Minority Leader Rep. John Boehner’s (R-OH) ability to corral his caucus into opposing reform is paying off dividends in his bid to become the next Speaker of the House. Roll Call reports this morning that lobbyists view Boehner as a “good investment,” and that Boehner has assembled a “kitchen cabinet” of lobbyists to organize his fundraising operation. According to the article, Boehner has leaned on these lobbyists to pressure their clients to increase their contributions to vulnerable Republican lawmakers. Already, Boehner’s outreach has helped his own campaign war chest swell to $3.2 million, while his leadership PAC had brought in $1.9 million by the end of March.
Boehner promised that if he becomes the next Speaker, he will create a more “open” and “transparent” Congress. But Boehner’s courtship of K Street undermines that claim, especially considering the fact he has consistently prioritized the interests of lobbyists over the public over the past year:
— In July of 2009, Boehner interrupted House proceedings so Republican lawmakers could attend his annual “Boehner Beach Party” fundraiser with corporate lobbyists. [Politico]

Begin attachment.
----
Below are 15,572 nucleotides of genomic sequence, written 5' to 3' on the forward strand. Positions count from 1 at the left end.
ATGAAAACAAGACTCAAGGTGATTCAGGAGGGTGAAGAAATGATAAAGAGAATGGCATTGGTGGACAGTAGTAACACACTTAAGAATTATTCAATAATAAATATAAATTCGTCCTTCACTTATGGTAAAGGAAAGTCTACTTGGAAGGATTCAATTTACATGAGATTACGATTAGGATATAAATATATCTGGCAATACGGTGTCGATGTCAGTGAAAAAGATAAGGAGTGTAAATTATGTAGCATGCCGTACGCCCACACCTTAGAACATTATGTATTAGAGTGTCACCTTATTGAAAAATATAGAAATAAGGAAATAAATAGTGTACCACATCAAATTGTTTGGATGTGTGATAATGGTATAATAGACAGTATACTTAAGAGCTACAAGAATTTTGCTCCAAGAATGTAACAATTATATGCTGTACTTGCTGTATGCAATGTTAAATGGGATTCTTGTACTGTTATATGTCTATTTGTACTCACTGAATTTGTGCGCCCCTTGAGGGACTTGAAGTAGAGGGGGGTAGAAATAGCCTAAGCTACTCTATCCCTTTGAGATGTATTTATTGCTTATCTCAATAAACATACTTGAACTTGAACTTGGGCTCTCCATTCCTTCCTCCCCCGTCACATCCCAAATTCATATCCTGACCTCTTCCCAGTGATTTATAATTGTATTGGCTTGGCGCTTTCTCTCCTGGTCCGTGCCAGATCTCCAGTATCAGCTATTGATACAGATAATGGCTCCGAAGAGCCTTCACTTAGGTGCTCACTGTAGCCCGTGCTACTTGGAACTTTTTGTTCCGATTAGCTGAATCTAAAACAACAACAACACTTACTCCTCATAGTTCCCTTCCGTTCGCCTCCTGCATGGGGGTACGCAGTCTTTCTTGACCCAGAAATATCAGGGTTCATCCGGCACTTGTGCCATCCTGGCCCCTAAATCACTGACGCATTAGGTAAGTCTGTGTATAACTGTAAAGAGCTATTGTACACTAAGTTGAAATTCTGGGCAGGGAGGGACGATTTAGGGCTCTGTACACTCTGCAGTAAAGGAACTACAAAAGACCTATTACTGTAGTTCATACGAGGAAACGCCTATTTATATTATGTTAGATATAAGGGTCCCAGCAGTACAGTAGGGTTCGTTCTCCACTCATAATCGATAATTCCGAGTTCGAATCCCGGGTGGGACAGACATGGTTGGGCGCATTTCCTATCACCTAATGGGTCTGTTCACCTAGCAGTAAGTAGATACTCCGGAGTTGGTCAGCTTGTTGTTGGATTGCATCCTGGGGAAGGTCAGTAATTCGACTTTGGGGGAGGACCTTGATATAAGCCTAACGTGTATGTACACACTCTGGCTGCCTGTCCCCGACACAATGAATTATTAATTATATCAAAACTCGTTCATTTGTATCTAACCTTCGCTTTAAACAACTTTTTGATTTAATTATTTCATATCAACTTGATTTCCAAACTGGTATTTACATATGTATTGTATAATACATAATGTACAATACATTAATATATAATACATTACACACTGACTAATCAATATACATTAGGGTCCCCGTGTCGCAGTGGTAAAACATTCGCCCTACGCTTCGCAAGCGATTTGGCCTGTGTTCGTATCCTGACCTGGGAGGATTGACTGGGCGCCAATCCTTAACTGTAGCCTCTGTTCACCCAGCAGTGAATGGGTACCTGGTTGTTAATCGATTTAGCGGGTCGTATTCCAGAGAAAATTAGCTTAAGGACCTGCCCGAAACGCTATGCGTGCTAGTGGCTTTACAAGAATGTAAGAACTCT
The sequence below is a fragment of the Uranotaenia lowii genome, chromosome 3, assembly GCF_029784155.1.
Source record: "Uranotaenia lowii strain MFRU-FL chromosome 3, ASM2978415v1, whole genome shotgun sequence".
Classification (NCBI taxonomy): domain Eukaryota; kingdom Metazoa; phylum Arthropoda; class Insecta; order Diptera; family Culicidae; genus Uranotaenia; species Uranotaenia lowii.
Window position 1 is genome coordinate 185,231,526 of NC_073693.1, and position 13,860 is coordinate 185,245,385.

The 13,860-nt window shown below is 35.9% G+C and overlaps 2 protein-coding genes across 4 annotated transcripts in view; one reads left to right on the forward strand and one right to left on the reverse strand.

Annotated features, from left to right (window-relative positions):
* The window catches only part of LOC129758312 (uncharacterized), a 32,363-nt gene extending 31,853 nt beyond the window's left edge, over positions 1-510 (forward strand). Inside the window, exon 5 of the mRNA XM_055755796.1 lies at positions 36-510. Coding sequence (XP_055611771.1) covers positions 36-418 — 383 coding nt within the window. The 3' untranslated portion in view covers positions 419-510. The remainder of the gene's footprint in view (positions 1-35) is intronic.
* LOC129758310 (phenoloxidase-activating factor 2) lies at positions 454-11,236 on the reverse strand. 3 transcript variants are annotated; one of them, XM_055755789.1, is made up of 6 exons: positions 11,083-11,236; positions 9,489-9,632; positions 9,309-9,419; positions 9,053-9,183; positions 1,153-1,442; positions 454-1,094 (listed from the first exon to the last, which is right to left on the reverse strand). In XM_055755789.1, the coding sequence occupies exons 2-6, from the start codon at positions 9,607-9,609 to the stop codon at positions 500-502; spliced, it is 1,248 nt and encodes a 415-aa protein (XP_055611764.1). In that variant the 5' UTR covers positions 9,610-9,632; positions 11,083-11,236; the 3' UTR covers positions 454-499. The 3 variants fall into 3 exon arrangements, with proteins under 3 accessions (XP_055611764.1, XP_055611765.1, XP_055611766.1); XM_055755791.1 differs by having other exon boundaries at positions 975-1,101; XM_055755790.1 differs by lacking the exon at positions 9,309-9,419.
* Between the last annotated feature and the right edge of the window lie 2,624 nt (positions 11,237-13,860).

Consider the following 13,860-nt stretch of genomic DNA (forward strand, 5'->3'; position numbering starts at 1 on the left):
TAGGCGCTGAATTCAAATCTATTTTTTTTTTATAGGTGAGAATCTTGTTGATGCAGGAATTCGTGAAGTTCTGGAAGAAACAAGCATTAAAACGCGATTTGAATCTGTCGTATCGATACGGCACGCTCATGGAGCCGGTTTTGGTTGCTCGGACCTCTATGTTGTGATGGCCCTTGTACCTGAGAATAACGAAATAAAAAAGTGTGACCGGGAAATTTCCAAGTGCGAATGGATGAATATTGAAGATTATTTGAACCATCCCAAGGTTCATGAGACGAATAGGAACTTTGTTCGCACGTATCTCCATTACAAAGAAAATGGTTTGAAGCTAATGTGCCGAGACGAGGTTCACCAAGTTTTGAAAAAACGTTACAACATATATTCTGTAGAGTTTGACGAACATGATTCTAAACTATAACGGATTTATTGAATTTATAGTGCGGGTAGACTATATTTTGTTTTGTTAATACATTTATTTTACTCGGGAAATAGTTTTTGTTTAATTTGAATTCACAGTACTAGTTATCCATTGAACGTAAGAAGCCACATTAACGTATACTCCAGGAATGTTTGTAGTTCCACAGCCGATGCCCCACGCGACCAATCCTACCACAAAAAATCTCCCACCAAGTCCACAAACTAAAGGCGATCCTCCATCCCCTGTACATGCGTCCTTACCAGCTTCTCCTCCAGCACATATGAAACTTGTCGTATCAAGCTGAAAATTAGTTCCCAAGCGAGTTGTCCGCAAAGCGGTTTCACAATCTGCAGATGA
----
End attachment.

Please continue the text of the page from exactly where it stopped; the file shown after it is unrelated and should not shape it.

— In December of 2009, Boehner convened a meeting with 100 corporate lobbyists to plot strategy to defeat Wall Street reform. [Roll Call]
— In January of 2010, Boehner mobilized the House Republican retreat. In an interview with ThinkProgress, Boehner said he didn’t know if any corporate lobbyists would be there. However, ThinkProgress traveled to the retreat, and found lobbyists from Microsoft, Goldman Sachs, and the health insurance industry not only in attendance, but helping fund the event. [ThinkProgress]
— In March of 2010, Boehner addressed the American Bankers Association, telling corporate lobbyists to fight financial reform. “Don’t let those little punk staffers take advantage of you,” Boehner implored the bank lobbyists, encouraging them to stand up to Capitol Hill staffers. [MarketWatch]
Boehner has been known for his cozy relationship with K Street lobbyists ever since he handed out campaign contribution checks from tobacco lobbyists on the House floor in the mid-90s. When Republicans controlled Congress, Boehner and Rep. Roy Blunt (R-MO) were the point men for former Majority Leader Tom DeLay (R-TX) in communicating with corporate lobbyists. And in 2006, he was caught living in a house owned by a lobbyist who had sought legislative favors from him.
Boehner’s track record suggests he is indeed a good investment for corporate lobbyists. But his promise of more transparency and open government fall flat given his relationship with influence peddlers.